Navy's Newest Warship Goes on Duty in Anchorage


America's newest warship, the USS Anchorage, was commissioned during a persistent spring snow Saturday morning at the Port of Anchorage. Several thousand people stood or sat in the slush on the dock facing the $1.3 billion ship, a vessel longer than two football fields and capable of carrying up to 800 Marines to combat zones or natural disasters.

Red, white and blue bunting hung from its smooth sides. A line of nautical flags stretched from bow to stern and across the top of the two giant cone-shaped communications towers and flapped in a light breeze. Otherwise the ship loomed gray, still and silent.

The USS Anchorage was christened on May 14, 2011, and is still undergoing sea trials. In naval terminology, the commissioning ceremony "brings a ship to life," placing it in active service. Saturday's event was the first time a Navy ship was commissioned in Alaska. The invitation-only crowd included a large number of former Navy servicemen and women, veterans of other branches of the military and families of crew members.

Air Force musicians wore earmuffs as they played patriotic tunes. The rotors of the Osprey vertical-takeoff aircraft and Sea Knight helicopter parked on the rear deck turned white in the snow. The crew, lined up in dress uniforms at parade rest -- their hands behind their backs -- stood stoically as freezing water dripped off noses. Several were shivering in the conditions productive of hypothermia. At least one had to be walked to a warmer location.

Several dignitaries, including the mayor, the governor and the state's congressional delegation, mentioned the weather and the hardiness of those present in addresses to the assembly that lasted about an hour.

Finally the American flag was raised over the ship. Capt. Joel Stewart read his briefly worded orders.

"The USS Anchorage is now in commission and I am in command," he declared.

Lt. Gary Ross, whose parents live in Anchorage, received a symbolic "long glass" (telescope) and went aboard to set the first watch. Annette Conway, the ship's sponsor -- traditionally the spouse or female relative of an officer (her husband is a retired general) who brings good luck to a vessel -- gave the order, "Officers and crew, man our ship and bring it to life!"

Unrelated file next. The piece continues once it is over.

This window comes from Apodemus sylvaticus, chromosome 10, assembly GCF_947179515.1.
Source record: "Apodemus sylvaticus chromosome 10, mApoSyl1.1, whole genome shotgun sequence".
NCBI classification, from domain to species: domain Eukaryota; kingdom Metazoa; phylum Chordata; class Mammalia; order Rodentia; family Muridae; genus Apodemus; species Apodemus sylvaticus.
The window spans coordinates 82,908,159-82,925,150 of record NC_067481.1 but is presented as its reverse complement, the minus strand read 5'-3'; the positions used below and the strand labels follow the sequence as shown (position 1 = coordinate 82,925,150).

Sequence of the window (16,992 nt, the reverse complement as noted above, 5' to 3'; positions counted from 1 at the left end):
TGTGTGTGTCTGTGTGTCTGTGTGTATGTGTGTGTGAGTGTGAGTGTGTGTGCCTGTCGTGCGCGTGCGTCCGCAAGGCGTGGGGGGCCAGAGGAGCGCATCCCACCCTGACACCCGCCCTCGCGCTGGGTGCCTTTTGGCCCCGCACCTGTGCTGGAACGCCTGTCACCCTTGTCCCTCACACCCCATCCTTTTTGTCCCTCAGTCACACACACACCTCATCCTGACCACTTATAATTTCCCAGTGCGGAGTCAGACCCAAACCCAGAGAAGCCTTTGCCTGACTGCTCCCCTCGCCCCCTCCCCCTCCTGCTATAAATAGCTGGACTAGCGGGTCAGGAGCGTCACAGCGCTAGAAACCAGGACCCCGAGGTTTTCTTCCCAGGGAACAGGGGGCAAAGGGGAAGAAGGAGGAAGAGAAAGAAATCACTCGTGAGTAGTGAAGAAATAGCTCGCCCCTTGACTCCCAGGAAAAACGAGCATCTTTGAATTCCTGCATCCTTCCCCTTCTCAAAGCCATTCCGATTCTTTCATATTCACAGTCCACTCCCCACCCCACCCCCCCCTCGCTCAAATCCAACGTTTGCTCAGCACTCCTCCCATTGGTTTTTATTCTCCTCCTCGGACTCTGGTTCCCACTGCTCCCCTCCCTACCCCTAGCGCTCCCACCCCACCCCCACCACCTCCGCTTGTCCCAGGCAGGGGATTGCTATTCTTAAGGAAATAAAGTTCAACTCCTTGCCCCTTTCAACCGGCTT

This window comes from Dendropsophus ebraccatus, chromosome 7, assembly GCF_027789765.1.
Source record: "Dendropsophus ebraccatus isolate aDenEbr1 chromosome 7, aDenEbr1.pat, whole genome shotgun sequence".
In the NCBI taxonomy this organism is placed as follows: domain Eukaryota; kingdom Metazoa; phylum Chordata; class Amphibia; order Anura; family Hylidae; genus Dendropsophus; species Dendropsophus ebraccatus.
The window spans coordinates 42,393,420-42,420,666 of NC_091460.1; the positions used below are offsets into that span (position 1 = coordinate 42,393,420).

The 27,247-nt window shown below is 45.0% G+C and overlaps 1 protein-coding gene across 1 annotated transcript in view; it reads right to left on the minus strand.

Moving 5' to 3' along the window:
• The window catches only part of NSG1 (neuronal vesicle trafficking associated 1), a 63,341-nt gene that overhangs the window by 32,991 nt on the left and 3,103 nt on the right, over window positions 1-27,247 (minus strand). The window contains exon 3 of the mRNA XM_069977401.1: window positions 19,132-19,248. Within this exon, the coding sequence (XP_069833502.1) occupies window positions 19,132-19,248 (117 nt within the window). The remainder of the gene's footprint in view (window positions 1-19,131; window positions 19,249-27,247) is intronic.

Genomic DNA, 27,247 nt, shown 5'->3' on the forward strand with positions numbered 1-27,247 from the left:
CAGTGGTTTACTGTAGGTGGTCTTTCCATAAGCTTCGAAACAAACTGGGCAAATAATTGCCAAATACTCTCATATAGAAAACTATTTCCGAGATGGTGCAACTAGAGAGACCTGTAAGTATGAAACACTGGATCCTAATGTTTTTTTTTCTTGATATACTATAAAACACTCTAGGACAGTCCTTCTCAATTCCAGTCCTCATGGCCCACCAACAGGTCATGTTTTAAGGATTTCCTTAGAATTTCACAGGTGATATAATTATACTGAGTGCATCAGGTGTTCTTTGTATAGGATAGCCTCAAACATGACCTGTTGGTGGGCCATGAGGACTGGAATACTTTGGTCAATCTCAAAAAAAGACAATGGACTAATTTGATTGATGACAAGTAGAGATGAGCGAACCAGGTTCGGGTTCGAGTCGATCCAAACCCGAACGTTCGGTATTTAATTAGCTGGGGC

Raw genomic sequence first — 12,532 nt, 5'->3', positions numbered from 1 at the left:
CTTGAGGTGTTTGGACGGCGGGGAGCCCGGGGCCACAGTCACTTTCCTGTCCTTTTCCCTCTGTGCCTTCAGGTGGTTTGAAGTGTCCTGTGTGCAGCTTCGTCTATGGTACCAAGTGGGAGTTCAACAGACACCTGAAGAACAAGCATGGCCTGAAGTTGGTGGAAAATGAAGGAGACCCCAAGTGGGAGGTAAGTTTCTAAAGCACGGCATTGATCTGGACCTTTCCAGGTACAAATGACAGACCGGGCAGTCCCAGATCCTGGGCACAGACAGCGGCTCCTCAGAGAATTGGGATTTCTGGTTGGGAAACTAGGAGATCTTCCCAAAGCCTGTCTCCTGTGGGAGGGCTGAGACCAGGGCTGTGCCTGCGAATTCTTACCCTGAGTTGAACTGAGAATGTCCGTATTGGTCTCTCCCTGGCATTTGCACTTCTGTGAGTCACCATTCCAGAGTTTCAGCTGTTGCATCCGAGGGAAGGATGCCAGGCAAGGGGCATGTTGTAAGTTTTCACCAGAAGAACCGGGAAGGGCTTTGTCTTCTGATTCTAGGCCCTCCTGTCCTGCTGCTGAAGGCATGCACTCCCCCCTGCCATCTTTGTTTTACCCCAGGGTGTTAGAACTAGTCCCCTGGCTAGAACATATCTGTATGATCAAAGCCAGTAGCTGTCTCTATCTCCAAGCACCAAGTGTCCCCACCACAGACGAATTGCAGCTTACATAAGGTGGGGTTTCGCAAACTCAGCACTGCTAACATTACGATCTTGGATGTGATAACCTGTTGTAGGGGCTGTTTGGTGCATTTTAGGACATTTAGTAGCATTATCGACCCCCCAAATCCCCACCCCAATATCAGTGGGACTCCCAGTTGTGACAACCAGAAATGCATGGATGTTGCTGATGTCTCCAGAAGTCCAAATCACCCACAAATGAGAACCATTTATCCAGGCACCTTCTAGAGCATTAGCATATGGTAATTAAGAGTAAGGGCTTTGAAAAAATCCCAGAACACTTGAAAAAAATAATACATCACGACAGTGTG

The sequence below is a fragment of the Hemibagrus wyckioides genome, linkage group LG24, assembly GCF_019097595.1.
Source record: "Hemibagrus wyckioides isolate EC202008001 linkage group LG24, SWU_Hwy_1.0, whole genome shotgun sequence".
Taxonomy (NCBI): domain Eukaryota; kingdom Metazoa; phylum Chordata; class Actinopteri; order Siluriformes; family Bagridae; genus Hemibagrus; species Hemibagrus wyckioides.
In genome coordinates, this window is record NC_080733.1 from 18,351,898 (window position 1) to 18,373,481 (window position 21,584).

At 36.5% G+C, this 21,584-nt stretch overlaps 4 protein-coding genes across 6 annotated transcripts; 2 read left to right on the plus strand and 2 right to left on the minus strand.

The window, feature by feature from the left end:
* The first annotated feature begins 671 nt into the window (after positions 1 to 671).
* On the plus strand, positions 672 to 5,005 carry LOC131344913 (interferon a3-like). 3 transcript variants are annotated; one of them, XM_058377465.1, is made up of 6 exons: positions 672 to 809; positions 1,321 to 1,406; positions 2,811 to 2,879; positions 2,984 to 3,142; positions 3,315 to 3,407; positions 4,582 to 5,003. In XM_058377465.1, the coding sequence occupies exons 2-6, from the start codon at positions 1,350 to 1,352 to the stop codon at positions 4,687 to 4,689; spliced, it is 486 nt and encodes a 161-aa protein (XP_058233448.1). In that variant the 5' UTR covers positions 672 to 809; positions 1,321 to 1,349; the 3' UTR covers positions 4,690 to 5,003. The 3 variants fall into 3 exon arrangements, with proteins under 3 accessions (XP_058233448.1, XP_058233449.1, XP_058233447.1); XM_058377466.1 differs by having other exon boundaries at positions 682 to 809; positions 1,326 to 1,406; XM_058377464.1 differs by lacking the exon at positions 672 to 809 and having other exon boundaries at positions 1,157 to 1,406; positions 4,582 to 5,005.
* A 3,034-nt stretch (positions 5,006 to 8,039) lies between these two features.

"Aye, aye, ma'am!" shouted the crew. Sailors jogged from the dock up the gangplank to the strains of "Anchors Aweigh." They were followed by the Marines, armed in battle gear somewhat lighter than the 60 pounds they might carry into combat.

Anything that could move on the ship was set in motion. Guns were raised, radar spun, black smoke boiled out of two stacks. Sailors and Marines lined the rails and saluted the people of the ship's namesake city.

The name was selected by the secretary of the Navy, said Bruce Knowles, the ship's program manager for Huntington Ingalls Industries, the contractor that built it.

"The bigger ships tend to get named after ports," he said. "If they're named after an inland city, it's usually one of the bigger population centers."

The name also follows a Navy custom of recycling names of particularly valiant warships. The much-decorated first USS Anchorage was also a transport. It saw duty from Vietnam to the second Gulf War. It was decommissioned in October 2003 and its stripped-down shell was sunk for target practice in 2010. Its ship's bell remains with the new USS Anchorage.

The new ship's bell clanged as Capt. Stewart came aboard the vessel, now considered in active service by virtue of the ceremony. Some visitors, including veterans, lined up for a tour. Others lined up to catch buses back to town.

Just before the speeches concluded, Cmdr. Brian Quin, the previous captain of the ship, addressed the crowd.

"Until about two weeks ago, I was fully expecting to read my own orders here today," he said.

Quin was diagnosed with cancer in April and has undergone surgery. As a result, the process for advancing Stewart to the top position on the USS Anchorage, a change of command that was already in the works, was sped up.

Nonetheless, Quin made the decision to return for the commissioning and stand in the snow with the crew he'd selected for his ship.

"I couldn't not be here," he said.


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